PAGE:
Discovery challenges (ages 10-14)


Typically completed by 10-14 year olds, students work collaboratively on a five hour project or challenge in self-managed groups. During the project, they use a CREST Discovery passport to record and reflect on their work. Afterwards, students communicate their findings as a group presentation.

Each pack provides teaching guides, kit lists, example timetables and suggested starter activities to help you run your day. Find out more about CREST Discovery Awards.

There are more CREST approved resources that have been developed by our partners and providers specific to your region.


To browse the packs, click the buttons below or scroll down.
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2 months ago

Sustainable Solutions Teacher Pack

  • Text
  • Solutions
  • Timeline
  • Businesses
  • Resource
  • Sustainability
  • Industrialisation
  • Economic
  • Industrial
  • Teams
  • Crest
  • Sustainable

Step-by-step guide 5.

Step-by-step guide 5. ‍Slide 7: Split into teams of 5–7. Each team member should have a specific role to play (as described in the student pack). ○ ○ ○ ○ ○ ○ Project Manager x1 Communications Manager x1 Marketing Lead x1 Research Manager x1 Engineer (1 or 2 depending on team size) Design Lead (1 or 2 depending on team size) Starter activity: Industry in Wales – timeline challenge (30 mins) 1. ‍Slide 8: Get students (in their teams) to complete the Industry in Wales – timeline challenge in the student pack, used here as a case study. In this activity, students place cards detailing key events on a timeline in order to discover how Welsh industry has changed over the last 200 years. 2. ‍Slides 9-10: Reveal and discuss the answers. Facilitate a whole-group discussion on the timeline, noting one or two key points from each era, specifically focusing on the changes from heavy industry to IT and environmental research. What was surprising? Why? Encourage students to discuss the international agreements on climate change and where these sit within the timeline. Brainstorming (30 mins) 1. ‍Slide 11: Talk about the examples of sustainable products and businesses shown. Students can also refer to the Inspiration pages in the student guide. 2. ‍Slide 12: Go through the RAPID Design Thinking process 3. Teams should follow the first two steps of the RAPID Design Thinking process to identify the problem(s) they hope to solve through their sustainable business, carry out research and start brainstorming ideas for their solution. 4. Towards the end of the allocated time for brainstorming, ask groups to choose one idea that they would like to focus on. 8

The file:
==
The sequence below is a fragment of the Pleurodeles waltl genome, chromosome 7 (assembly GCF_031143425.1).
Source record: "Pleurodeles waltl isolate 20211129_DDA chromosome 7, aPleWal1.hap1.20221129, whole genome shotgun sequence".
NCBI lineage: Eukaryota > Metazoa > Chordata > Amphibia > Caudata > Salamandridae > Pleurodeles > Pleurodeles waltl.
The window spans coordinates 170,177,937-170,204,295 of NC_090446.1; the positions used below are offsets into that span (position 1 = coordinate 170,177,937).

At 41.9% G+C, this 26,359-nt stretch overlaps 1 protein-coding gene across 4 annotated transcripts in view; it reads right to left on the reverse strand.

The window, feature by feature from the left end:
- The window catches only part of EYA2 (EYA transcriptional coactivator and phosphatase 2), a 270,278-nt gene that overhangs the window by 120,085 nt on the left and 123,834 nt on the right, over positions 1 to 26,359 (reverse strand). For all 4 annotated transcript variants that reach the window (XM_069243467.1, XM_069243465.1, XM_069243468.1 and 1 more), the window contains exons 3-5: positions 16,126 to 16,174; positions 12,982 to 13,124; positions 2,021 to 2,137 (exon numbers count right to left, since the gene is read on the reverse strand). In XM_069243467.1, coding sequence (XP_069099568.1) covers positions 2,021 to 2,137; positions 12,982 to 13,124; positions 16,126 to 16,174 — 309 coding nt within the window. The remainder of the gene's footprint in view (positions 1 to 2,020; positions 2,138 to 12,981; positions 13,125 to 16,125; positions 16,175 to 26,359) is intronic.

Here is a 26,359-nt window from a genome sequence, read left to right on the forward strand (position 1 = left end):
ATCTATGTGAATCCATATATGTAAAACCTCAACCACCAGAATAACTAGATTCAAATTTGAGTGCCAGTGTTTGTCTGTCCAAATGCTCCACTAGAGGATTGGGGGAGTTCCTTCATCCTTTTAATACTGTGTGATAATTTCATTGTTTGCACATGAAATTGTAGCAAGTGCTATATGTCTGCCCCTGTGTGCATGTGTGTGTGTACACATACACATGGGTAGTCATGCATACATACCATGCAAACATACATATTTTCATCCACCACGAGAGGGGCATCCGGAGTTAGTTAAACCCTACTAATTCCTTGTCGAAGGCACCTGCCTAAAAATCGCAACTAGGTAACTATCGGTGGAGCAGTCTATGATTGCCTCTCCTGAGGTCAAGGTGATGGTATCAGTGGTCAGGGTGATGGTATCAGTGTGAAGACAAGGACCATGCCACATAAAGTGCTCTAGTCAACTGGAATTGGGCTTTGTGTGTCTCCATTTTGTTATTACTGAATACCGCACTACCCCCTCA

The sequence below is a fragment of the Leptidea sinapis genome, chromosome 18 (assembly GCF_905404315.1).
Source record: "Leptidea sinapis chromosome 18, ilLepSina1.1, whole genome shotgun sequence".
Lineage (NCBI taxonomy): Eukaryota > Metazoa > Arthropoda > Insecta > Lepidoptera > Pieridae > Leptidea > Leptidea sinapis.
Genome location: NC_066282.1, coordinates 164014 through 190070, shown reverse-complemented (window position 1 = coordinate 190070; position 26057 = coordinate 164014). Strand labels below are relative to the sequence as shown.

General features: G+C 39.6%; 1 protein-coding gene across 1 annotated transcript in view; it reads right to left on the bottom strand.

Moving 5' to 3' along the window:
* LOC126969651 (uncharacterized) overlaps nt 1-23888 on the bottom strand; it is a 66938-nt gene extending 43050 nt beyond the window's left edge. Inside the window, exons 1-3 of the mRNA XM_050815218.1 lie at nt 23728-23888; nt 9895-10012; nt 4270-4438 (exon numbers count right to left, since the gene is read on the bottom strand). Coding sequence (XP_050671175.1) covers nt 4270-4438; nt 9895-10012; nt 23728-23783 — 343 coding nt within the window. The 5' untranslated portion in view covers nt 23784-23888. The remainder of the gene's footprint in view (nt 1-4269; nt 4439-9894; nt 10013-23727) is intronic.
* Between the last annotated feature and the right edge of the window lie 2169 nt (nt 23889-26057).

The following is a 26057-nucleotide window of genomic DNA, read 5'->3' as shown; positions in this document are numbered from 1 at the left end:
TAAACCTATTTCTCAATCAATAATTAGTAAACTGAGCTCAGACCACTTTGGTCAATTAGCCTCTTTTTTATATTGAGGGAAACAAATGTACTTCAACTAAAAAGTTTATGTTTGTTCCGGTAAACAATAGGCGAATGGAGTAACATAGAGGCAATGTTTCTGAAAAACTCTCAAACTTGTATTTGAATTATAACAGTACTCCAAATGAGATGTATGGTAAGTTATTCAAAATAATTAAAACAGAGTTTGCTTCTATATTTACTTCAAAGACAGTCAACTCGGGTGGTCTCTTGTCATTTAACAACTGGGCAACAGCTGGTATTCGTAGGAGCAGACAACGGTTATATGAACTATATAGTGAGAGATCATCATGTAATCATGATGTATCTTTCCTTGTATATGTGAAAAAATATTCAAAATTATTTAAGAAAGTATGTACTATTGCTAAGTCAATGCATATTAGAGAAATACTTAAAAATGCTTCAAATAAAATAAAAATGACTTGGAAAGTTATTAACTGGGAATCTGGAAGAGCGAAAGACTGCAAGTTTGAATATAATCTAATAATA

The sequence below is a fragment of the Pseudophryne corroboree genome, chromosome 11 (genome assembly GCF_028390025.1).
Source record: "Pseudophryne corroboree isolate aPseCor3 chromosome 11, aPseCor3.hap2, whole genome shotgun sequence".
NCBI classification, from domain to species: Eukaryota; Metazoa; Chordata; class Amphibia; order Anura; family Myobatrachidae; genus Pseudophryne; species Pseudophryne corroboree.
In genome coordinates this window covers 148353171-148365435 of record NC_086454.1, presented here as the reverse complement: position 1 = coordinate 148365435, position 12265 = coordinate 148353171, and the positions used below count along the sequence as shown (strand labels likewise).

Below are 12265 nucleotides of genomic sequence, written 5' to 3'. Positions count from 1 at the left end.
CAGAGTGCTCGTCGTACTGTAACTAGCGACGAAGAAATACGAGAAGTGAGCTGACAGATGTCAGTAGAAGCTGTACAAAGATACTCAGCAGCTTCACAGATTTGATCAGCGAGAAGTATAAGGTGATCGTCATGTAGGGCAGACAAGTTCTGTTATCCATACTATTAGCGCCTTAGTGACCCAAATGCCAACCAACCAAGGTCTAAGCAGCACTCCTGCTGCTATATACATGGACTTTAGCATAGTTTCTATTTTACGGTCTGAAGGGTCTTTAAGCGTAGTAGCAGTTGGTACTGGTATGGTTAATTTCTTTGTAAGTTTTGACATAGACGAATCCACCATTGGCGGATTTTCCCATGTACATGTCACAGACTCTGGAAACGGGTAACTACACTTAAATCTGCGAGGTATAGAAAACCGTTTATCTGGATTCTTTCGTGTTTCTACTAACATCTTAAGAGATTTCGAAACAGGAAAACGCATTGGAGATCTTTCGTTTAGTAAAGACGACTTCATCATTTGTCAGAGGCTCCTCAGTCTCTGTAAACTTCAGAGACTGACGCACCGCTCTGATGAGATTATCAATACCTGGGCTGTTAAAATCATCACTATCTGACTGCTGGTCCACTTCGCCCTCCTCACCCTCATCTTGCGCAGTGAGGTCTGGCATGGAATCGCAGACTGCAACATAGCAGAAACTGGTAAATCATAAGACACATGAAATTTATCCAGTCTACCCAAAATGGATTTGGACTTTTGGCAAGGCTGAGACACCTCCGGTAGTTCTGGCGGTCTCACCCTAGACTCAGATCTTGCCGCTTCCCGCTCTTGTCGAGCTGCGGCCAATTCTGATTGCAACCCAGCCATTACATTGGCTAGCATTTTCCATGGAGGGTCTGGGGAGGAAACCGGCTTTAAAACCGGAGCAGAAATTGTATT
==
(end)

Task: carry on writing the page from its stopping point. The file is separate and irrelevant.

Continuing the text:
Step-by-step guide Research and design (30 mins) Now students need to turn those thoughts and ideas into a real product or service. Their idea might be a totally new invention, or they might choose to look at an existing device and improve it. Using the resources in the Student Guide, teams should start to develop their chosen idea further. 1. ‍Slide 13: Explain how one of the first things to think about when designing a new product or service is who the target audience is. When designers think about their target audience, they develop what is called a ‘persona’. This describes users in personal ways, so a product team can visualise the users as they create a digital product for them. • Who is the target audience? • Is it just one type of person that can use it? 2. ‍Slides 14-15: Go through the Life cycle analysis and Sustainability analysis slides. 3. Students can use the Idea development, Life cycle analysis and Sustainability analysis pages in the Student Guide to help guide their research and develop their idea. Prototype, test, improve (2 hours) 1. Teams should now start to think critically about their idea. Remind students about the ‘prototype’ and ‘iterate’ steps in the RAPID design thinking process. Your first idea is never the final design for a product or service. Remind students about the importance of testing and getting feedback from the target audience. 2. Students should also use this time to create a prototype and test it out. If the business idea is a service, students should still create something which they can get feedback on, such as drawings, an app mock-up, descriptions, a mood board, etc. 3. Teams should then create a survey and get feedback on their idea. 4. Students should use the results of their testing to improve their idea. 5. Students should prepare their presentation. They might like to make a poster or a PowerPoint and include images and diagrams. Encourage them to think about who will do the explaining during their presentation. Encourage each student to present and discuss what their role in the project was. 9